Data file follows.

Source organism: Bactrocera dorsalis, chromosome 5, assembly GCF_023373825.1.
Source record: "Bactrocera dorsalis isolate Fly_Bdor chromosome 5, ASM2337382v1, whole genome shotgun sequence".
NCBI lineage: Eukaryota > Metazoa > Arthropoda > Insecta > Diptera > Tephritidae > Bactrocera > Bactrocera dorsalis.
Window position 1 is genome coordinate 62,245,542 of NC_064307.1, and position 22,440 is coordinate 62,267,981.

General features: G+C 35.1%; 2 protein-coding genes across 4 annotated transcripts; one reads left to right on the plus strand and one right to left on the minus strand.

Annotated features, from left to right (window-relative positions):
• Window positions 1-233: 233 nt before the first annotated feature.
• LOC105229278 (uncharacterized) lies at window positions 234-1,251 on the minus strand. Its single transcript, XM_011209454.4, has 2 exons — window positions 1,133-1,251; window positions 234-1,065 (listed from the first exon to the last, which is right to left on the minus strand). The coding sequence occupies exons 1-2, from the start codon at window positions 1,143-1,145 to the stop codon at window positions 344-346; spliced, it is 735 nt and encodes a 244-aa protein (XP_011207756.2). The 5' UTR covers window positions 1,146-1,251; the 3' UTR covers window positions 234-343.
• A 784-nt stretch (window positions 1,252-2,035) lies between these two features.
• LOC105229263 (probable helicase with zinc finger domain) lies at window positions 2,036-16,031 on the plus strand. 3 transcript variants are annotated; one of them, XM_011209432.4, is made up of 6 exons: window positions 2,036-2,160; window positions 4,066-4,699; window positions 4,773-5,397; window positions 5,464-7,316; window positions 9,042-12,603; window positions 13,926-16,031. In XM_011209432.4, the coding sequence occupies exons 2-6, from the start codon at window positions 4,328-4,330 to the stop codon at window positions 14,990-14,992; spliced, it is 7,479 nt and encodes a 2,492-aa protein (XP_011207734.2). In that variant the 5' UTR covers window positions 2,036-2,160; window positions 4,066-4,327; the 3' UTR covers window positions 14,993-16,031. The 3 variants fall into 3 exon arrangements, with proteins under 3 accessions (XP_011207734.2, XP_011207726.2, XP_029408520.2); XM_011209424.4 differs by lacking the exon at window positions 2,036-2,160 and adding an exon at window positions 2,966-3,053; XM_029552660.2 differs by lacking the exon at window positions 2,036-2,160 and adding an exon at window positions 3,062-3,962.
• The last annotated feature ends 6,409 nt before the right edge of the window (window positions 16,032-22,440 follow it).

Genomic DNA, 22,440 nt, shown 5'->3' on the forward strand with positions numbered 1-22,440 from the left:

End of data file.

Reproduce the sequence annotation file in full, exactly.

Source organism: Bactrocera dorsalis, chromosome 5, assembly GCF_023373825.1.
Source record: "Bactrocera dorsalis isolate Fly_Bdor chromosome 5, ASM2337382v1, whole genome shotgun sequence".
NCBI lineage: Eukaryota > Metazoa > Arthropoda > Insecta > Diptera > Tephritidae > Bactrocera > Bactrocera dorsalis.
Window position 1 is genome coordinate 62,245,542 of NC_064307.1, and position 22,440 is coordinate 62,267,981.

General features: G+C 35.1%; 2 protein-coding genes across 4 annotated transcripts; one reads left to right on the plus strand and one right to left on the minus strand.

Annotated features, from left to right (window-relative positions):
• Window positions 1-233: 233 nt before the first annotated feature.
• LOC105229278 (uncharacterized) lies at window positions 234-1,251 on the minus strand. Its single transcript, XM_011209454.4, has 2 exons — window positions 1,133-1,251; window positions 234-1,065 (listed from the first exon to the last, which is right to left on the minus strand). The coding sequence occupies exons 1-2, from the start codon at window positions 1,143-1,145 to the stop codon at window positions 344-346; spliced, it is 735 nt and encodes a 244-aa protein (XP_011207756.2). The 5' UTR covers window positions 1,146-1,251; the 3' UTR covers window positions 234-343.
• A 784-nt stretch (window positions 1,252-2,035) lies between these two features.
• LOC105229263 (probable helicase with zinc finger domain) lies at window positions 2,036-16,031 on the plus strand. 3 transcript variants are annotated; one of them, XM_011209432.4, is made up of 6 exons: window positions 2,036-2,160; window positions 4,066-4,699; window positions 4,773-5,397; window positions 5,464-7,316; window positions 9,042-12,603; window positions 13,926-16,031. In XM_011209432.4, the coding sequence occupies exons 2-6, from the start codon at window positions 4,328-4,330 to the stop codon at window positions 14,990-14,992; spliced, it is 7,479 nt and encodes a 2,492-aa protein (XP_011207734.2). In that variant the 5' UTR covers window positions 2,036-2,160; window positions 4,066-4,327; the 3' UTR covers window positions 14,993-16,031. The 3 variants fall into 3 exon arrangements, with proteins under 3 accessions (XP_011207734.2, XP_011207726.2, XP_029408520.2); XM_011209424.4 differs by lacking the exon at window positions 2,036-2,160 and adding an exon at window positions 2,966-3,053; XM_029552660.2 differs by lacking the exon at window positions 2,036-2,160 and adding an exon at window positions 3,062-3,962.
• The last annotated feature ends 6,409 nt before the right edge of the window (window positions 16,032-22,440 follow it).

Genomic DNA, 22,440 nt, shown 5'->3' on the forward strand with positions numbered 1-22,440 from the left: